Yesterday’s middle class
The Indian middle class is much smaller than casual media reports suggest. My calculations suggest that, adjusted for purchasing power, this group is currently around 60-70 million by most international standards (far lass than the 300 million that is quoted in corporate boardrooms). It is reasonable to expect, however, that it will grow very fast with the current trajectory of economic growth — perhaps by four times in the next 20 years. But, where will they all come from?
Note that the existing middle class will not provide this expanded group with an anchor population. Their numbers are being depleted by prosperity (many have graduated to being upper class) and emigration (which middle-class family doesn’t have someone abroad?). Even more importantly, there has been a very sharp decline in birth rates. By the 80s, the average middle-class family had two kids. My guesstimate is that, today the average middle-class woman produces around 1.2 children. This is half the level needed to keep a population stable. In other words, when the Indian middle class hits 250-300 million in 2030, barely a 10th of it will be drawn from the pre-existing pool. What does this mean?
The first implication is that we are entering an era of unprecedented upward mobility. We can see this in all arenas. For instance, it was common for officers in the armed forces to be drawn from distinguished families, often with a military past. Now we are witnessing large-scale intake from more modest backgrounds. The same can be said of the civil service. Similarly, the average entrant to an IIT is no longer from institutions like St Xavier’s and St Columba’s only, but from even a coaching centre in Kota.
Second, we need to recognise that this process will be linked strongly to the wider process of urbanisation. The parents of tomorrow’s middle class work in our cities today as chauffeurs, janitors and shop assistants. Like the parents of several medal-winners at the Delhi Commonwealth Games, they are systematically investing in their children’s future. This is why they endure the indignity of a life in the slums. As I have argued in my earlier Business Standard columns, this has important implications for urban policy. We need to change the way we think of slums, small towns and public housing — this is where the new middle class is being created.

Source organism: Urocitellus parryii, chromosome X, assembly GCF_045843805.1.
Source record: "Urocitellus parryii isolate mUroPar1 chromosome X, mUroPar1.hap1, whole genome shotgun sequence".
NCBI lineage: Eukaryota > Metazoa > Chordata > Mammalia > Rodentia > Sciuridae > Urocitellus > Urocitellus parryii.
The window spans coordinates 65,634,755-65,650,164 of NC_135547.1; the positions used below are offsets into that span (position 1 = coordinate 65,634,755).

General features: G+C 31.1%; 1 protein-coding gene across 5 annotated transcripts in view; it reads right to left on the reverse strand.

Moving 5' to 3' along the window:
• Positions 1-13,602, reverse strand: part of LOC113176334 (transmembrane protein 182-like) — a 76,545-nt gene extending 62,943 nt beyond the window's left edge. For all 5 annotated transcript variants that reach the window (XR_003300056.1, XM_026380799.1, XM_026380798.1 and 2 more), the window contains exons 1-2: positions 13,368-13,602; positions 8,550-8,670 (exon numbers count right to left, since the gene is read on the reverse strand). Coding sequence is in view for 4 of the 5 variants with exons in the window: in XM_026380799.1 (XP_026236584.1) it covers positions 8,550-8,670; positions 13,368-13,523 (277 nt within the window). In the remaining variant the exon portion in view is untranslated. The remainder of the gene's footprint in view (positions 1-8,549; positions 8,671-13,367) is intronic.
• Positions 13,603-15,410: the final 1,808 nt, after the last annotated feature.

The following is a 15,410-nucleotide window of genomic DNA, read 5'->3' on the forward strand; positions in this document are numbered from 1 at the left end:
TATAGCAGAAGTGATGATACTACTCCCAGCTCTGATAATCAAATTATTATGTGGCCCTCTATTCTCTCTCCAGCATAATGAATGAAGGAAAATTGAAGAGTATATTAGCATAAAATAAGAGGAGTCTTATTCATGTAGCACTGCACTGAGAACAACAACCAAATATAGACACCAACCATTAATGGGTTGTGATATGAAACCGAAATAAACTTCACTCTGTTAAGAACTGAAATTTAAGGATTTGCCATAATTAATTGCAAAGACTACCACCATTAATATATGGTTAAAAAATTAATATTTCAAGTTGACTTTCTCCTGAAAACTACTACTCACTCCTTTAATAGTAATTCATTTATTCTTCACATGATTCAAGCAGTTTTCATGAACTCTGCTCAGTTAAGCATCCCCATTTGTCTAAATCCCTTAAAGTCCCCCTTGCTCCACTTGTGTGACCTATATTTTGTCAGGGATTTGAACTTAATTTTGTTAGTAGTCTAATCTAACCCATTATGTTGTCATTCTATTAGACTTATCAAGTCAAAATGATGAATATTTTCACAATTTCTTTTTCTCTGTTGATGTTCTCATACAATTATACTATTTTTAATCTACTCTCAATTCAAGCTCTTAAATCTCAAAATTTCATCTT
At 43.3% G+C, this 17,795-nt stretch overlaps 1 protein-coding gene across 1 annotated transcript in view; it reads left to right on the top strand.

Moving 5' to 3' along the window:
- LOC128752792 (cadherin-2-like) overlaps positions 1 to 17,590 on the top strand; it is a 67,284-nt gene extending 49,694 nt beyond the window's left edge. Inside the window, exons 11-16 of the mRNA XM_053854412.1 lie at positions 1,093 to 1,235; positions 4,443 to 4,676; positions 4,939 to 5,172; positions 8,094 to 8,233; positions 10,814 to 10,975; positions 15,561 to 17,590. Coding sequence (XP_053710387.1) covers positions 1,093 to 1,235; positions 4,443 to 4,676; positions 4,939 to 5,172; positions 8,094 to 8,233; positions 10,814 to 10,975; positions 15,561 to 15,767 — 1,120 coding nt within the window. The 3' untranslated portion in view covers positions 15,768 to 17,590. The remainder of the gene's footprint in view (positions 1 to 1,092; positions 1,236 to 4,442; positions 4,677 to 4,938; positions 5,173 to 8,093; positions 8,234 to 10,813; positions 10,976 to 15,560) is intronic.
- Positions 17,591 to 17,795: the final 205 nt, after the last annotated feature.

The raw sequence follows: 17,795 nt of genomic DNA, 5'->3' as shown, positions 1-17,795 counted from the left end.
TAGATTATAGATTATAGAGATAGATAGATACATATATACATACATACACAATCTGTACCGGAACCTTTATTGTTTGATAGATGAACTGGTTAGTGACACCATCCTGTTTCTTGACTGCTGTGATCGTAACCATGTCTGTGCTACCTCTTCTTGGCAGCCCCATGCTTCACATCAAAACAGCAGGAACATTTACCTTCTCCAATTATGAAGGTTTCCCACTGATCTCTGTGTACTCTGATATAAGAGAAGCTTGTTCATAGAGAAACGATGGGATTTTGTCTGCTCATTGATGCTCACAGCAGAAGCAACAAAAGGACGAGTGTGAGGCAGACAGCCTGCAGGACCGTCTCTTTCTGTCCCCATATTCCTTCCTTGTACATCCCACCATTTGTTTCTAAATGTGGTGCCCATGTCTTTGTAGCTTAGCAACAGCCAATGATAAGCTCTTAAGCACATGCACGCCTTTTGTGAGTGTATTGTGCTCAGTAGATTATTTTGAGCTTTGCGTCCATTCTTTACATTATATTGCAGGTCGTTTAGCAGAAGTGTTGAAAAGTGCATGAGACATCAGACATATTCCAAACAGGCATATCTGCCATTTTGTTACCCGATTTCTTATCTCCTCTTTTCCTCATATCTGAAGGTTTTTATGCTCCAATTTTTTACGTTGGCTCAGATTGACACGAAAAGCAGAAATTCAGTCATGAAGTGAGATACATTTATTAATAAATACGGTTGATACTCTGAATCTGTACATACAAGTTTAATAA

Third, the new entrants will bring with them different cultural attitudes. This has pros and cons. What may appear energetic in some situations may appear brash in others. Most importantly, from a political perspective, this group will not have the old links of patronage that connected the elite with the old middle-class. The recent Adarsh real-estate scam in Mumbai is a graphic example of this incestuous relationship. It is possible that the new entrants could begin to ask uncomfortable questions about corruption and nepotism. Alternatively, it could take an approach that pays scant regard to the rules, further eroding the institutions of governance. Whatever it is, we can no longer ignore the new middle-India.
The writer is president, Sustainable Planet Institute and author of The Indian Renaissance: India’s Rise After a Thousand Years of Decline